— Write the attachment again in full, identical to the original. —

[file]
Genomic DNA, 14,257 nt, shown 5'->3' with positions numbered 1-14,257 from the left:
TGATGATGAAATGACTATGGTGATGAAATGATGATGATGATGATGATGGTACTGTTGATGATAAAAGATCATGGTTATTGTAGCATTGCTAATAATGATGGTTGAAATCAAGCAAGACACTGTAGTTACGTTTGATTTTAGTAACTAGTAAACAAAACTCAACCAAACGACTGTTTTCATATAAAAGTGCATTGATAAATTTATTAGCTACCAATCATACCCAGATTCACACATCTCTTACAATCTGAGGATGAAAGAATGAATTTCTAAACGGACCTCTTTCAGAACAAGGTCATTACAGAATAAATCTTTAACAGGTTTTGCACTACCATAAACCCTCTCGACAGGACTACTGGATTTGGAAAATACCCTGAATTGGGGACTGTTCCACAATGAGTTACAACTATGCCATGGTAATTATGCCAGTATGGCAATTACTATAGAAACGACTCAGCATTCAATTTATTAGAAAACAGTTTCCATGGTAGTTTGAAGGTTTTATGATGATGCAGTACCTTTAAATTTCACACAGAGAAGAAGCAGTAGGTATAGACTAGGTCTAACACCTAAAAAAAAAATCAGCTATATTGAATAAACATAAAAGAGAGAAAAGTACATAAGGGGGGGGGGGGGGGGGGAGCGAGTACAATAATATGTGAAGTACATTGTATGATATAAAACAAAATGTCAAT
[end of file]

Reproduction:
Genomic DNA, 14,257 nt, shown 5'->3' with positions numbered 1-14,257 from the left:
TGATGATGAAATGACTATGGTGATGAAATGATGATGATGATGATGATGGTACTGTTGATGATAAAAGATCATGGTTATTGTAGCATTGCTAATAATGATGGTTGAAATCAAGCAAGACACTGTAGTTACGTTTGATTTTAGTAACTAGTAAACAAAACTCAACCAAACGACTGTTTTCATATAAAAGTGCATTGATAAATTTATTAGCTACCAATCATACCCAGATTCACACATCTCTTACAATCTGAGGATGAAAGAATGAATTTCTAAACGGACCTCTTTCAGAACAAGGTCATTACAGAATAAATCTTTAACAGGTTTTGCACTACCATAAACCCTCTCGACAGGACTACTGGATTTGGAAAATACCCTGAATTGGGGACTGTTCCACAATGAGTTACAACTATGCCATGGTAATTATGCCAGTATGGCAATTACTATAGAAACGACTCAGCATTCAATTTATTAGAAAACAGTTTCCATGGTAGTTTGAAGGTTTTATGATGATGCAGTACCTTTAAATTTCACACAGAGAAGAAGCAGTAGGTATAGACTAGGTCTAACACCTAAAAAAAAAATCAGCTATATTGAATAAACATAAAAGAGAGAAAAGTACATAAGGGGGGGGGGGGGGGGGGAGCGAGTACAATAATATGTGAAGTACATTGTATGATATAAAACAAAATGTCAAT